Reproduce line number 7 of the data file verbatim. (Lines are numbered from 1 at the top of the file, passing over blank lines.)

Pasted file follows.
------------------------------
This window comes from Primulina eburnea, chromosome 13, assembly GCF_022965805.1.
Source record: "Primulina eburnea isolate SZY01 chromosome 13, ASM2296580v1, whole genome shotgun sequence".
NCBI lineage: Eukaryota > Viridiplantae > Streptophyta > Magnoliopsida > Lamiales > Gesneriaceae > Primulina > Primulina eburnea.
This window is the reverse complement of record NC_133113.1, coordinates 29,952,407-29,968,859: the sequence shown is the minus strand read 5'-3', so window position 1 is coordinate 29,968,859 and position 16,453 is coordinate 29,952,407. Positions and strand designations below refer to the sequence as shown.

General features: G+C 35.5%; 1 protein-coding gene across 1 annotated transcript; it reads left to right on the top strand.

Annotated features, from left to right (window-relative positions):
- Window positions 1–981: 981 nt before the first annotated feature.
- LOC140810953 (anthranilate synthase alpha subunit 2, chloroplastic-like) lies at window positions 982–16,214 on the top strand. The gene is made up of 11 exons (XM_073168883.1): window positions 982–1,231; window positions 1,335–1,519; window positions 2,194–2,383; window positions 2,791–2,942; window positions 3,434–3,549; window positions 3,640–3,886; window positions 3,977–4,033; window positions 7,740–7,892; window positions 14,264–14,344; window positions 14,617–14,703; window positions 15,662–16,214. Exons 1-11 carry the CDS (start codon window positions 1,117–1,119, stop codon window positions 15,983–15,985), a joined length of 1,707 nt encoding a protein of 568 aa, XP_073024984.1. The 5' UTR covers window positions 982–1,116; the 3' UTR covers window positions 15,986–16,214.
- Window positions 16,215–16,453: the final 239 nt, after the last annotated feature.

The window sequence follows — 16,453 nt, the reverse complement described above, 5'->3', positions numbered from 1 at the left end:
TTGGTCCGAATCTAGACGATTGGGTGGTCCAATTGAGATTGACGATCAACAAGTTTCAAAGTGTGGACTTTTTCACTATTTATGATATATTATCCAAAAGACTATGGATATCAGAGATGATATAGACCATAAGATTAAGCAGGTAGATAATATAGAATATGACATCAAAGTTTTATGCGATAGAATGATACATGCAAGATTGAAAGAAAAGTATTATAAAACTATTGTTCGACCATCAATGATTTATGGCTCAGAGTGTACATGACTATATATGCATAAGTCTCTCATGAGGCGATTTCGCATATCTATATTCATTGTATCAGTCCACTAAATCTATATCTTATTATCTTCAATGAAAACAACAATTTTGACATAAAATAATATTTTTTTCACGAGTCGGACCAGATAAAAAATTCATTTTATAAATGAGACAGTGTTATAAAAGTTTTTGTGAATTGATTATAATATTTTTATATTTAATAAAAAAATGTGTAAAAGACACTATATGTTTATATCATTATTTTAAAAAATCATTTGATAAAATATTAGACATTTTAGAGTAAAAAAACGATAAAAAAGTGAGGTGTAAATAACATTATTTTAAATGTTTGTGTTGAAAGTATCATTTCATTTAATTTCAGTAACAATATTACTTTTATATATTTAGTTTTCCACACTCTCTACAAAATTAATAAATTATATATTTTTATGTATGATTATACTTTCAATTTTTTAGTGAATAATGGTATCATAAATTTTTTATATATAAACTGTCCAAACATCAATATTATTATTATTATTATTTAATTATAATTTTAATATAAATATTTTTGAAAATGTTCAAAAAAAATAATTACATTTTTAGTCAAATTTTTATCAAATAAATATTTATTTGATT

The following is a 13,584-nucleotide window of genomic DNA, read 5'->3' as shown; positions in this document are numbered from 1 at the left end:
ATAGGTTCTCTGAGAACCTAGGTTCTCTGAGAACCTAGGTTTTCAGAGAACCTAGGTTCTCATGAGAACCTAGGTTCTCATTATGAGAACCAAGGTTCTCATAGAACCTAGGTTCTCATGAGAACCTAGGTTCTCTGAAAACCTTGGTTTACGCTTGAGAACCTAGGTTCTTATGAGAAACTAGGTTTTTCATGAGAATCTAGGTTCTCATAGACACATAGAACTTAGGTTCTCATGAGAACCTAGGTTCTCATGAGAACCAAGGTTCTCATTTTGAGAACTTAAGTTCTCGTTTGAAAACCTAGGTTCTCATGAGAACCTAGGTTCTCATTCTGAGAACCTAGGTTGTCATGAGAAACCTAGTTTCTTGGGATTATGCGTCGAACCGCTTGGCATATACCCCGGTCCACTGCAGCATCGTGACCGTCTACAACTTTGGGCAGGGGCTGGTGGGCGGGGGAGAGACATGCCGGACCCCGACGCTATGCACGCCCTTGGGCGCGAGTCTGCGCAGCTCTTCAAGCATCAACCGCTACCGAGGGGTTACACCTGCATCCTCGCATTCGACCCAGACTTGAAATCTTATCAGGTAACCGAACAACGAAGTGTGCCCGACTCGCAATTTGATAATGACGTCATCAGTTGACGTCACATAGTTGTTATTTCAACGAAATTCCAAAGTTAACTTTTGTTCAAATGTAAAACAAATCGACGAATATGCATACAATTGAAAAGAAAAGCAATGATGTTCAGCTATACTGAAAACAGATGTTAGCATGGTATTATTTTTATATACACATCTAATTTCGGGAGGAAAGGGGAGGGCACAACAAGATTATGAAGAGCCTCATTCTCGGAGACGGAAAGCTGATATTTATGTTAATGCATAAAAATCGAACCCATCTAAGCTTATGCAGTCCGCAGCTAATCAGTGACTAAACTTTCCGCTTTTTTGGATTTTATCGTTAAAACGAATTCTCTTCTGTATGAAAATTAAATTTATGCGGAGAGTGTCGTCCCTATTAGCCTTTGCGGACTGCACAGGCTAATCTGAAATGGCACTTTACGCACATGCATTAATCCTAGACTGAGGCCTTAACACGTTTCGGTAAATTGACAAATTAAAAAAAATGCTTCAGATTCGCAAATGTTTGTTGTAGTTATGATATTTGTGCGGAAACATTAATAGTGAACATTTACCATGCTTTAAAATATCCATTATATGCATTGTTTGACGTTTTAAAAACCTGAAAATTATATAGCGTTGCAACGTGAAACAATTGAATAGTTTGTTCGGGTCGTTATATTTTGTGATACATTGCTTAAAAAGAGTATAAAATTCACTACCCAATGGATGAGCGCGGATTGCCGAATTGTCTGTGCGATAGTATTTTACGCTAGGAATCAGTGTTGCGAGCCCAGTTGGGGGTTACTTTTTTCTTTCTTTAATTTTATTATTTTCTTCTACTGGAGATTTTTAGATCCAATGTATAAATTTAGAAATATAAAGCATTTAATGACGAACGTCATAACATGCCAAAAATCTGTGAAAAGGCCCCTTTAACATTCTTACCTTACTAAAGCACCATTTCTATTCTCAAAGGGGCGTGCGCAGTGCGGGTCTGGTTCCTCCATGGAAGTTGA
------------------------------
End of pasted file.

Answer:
- Window positions 1–981: 981 nt before the first annotated feature.